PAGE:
Wednesday,19 September, 2018
Current issue | Issue 1296, (19 - 25 May 2016)
Wednesday,19 September, 2018
Issue 1296, (19 - 25 May 2016)

Ahram Weekly

A fourth operator through 4G?

Telecom Egypt could be entering the competition to provide mobile phone services, reports Ahmed Kotb

A fourth operator through 4G?
A fourth operator through 4G?
Al-Ahram Weekly

The Egyptian landline monopoly Telecom Egypt (TE) was the first company to show interest this week in the new high-speed 4G telecoms licences announced recently by the Ministry of Telecommunications. TE has been looking to enter the mobile services market for some time.

Yasser Al-Qadi, the minister of telecommunications, said last week that the ministry has sent letters to TE and the country’s three other mobile phone service providers —Vodafone, Orange and Etisalat — to inform them of the 4G technology.

The licencing process and agreements would be completed and signed in less than two months, the ministry said, without disclosing details about either the cost of the new licences or when the 4G service will be available to users.

The ultra-fast, fourth-generation mobile phone technology, technically known as LTE, has become popular worldwide since its introduction in 2004. It enables high-speed Internet surfing from mobile phones, allowing users to watch videos and play advanced games online.

There have not been widespread complaints about the existing 3G technology, but many users have called for the introduction of the new fourth-generation technology as it is expected to lower the cost of mobile Internet usage. Charges for 4G mobile services are expected to be at least slightly higher than 3G.

The three existing mobile phone service operators might not be happy about a new competitor in the market, since the prices of some services may need to be lowered to retain customers.

 “The mobile services market is saturated at penetration levels of more than 110 per cent, since many subscribers have more than one line,” said Ehab Said, head of the telecommunications division at the Cairo Chamber of Commerce.

The number of mobile services subscribers had fallen from 95.3 million in 2015 to 93.1 million by February this year, according to the Central Agency for Public Mobilisation and Statistics (CAPMAS).

Mobile data revenues are expected to increase in Egypt as more mobile phone users are surfing the Internet with mobile phones, according to Beltone Financial, a research firm. However, most users have phones that only support 3G technology, and they will now have to buy more expensive phones that support 4G.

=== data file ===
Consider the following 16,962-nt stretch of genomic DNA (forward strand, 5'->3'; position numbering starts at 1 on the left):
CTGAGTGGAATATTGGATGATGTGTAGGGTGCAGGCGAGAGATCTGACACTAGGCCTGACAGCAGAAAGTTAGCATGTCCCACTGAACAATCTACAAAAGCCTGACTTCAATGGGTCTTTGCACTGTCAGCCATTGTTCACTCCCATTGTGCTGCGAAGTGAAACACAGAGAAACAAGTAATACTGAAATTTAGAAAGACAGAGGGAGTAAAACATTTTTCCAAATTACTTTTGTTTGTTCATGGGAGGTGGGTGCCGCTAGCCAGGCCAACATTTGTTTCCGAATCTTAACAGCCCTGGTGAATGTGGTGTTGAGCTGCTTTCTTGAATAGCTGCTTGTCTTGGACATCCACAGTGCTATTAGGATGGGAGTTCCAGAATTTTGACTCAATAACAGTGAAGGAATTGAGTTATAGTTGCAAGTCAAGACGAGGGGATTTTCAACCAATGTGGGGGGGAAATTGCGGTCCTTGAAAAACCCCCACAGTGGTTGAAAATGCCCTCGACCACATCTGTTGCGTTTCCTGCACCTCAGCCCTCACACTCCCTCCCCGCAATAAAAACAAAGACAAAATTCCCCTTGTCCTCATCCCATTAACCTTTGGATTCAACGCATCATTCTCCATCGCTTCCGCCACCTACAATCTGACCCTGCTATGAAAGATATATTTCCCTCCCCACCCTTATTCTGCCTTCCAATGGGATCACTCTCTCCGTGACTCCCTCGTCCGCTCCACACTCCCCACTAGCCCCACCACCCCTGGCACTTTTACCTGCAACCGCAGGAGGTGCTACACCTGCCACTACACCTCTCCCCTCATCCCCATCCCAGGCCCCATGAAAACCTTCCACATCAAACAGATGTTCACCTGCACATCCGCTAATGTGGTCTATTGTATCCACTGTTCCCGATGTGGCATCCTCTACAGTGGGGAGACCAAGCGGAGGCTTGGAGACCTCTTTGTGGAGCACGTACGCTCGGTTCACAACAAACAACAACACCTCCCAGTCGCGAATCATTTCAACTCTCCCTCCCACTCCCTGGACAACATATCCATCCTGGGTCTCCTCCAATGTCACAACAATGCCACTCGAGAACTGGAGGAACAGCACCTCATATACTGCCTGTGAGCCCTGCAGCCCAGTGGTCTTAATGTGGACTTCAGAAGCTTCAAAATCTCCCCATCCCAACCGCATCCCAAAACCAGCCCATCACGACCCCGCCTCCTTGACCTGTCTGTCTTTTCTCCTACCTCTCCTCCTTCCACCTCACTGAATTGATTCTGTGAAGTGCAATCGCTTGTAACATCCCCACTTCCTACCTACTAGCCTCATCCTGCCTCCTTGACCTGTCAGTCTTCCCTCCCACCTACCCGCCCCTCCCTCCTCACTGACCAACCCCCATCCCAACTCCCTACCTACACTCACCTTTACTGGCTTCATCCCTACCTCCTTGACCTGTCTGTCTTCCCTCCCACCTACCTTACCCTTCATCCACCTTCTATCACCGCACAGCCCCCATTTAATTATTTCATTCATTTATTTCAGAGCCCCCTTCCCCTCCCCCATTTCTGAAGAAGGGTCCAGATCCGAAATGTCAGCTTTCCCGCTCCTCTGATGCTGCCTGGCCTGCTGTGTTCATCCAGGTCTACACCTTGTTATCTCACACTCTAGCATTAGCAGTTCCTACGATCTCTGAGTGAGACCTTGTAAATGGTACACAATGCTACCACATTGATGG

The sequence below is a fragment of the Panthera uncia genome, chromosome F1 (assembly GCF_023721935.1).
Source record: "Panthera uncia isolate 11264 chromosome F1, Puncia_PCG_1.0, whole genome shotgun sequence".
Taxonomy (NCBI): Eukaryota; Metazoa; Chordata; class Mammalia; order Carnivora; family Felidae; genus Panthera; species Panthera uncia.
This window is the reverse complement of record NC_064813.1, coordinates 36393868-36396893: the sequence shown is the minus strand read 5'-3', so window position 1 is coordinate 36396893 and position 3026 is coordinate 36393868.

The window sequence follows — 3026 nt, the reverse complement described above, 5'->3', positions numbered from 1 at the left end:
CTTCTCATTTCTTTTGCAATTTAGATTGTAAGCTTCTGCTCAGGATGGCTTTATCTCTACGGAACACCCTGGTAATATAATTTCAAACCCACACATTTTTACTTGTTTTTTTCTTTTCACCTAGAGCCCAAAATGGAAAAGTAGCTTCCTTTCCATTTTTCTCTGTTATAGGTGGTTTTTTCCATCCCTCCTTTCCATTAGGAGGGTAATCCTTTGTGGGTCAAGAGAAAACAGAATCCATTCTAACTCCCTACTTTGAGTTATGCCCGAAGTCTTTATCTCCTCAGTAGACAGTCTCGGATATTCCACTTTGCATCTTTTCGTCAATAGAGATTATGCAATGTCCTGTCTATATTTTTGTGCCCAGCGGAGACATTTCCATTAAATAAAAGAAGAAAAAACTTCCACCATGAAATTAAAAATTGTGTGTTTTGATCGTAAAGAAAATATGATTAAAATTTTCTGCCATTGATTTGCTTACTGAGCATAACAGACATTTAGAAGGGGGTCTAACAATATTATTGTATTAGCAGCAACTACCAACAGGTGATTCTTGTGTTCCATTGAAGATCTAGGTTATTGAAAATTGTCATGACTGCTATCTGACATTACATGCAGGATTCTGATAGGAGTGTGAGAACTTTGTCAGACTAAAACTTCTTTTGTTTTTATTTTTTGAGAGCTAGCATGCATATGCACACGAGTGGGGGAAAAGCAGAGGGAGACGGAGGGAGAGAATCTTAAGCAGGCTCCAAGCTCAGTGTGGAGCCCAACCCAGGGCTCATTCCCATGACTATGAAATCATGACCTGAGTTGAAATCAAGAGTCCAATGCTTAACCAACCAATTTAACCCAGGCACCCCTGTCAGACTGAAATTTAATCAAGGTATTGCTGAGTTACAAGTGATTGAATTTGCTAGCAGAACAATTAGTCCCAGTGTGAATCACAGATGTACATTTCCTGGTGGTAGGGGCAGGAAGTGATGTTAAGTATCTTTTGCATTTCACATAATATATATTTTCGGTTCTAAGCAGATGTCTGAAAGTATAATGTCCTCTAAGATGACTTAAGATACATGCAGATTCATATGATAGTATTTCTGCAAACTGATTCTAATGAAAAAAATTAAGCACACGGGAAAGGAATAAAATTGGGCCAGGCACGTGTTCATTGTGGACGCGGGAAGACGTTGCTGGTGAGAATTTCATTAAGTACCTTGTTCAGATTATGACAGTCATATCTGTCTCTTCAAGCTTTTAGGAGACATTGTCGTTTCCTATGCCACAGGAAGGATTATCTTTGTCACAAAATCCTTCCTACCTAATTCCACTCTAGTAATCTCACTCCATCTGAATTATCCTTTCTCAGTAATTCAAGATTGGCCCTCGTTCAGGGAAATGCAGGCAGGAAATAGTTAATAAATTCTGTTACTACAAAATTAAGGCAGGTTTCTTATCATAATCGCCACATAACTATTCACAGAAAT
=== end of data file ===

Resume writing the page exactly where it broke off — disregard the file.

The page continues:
Rapid population growth and cheaper technologies are advantages that make investing in the mobile services market encouraging in the longer run, Beltone said.

As for the country’s readiness to provide 4G services, most of the infrastructure work was done over the past two years, Said noted, as the mobile operators were expecting the introduction of the new technology.

Currently, TE offers mobile services via Vodafone Egypt, in which it holds a 45 per cent stake. This is one of the main problems that need to be addressed with TE entering the mobile services market directly, Said said.

Khaled Hegazy, Vodafone’s external affairs director, said in a press release that his company is waiting for the details of the 4G licences from the Ministry of Telecommunications and that it is interested in offering the new service to clients.

“About 98 per cent of our network stations are prepared for 4G services. There is no problem with the infrastructure,” Hegazy added.

If TE acquires a licence to become the fourth mobile operator in Egypt, it will be able to offer 4G services temporarily through the networks of the existing operators until it builds its own, Said said. But it is not clear how TE can compete in an already saturated market, he added.

TE has been trying to enter the mobile services market since 2009, when it first applied for a licence. But it was only when a “unified licence” was issued in 2013, under which mobile and landline services could be provided by all companies, that it was able to apply for approval in 2014. This did not come into effect, however.

TE had been meant to offer mobile phone services through the unified licence after paying LE2.5 billion, and the three existing mobile providers were to pay LE100 million in order to provide landline services. The unified service licence was looked at as a way to prevent the growth of monopolies in the telecommunications market.

Al-Qadi said last week in a television interview that the unified licences will be revisited and might come into effect soon. However, the number of landline subscribers and their growth might not encourage the three mobile operators to invest in this segment. The number of subscribers to landline services went down from about 10 million in 2010 to 6.3 million this year, according to CAPMAS.

“In 2013, TE relied on introducing 4G technology for the first time as a key element to attract subscribers, but now all operators can have the same advantage,” Said said, adding that TE will have to be very creative to find new ways to attract potential clients.

Other challenges that TE will face in the mobile services market include the cost of the licence and of the 4G frequencies, both of which have yet to be identified, he added.

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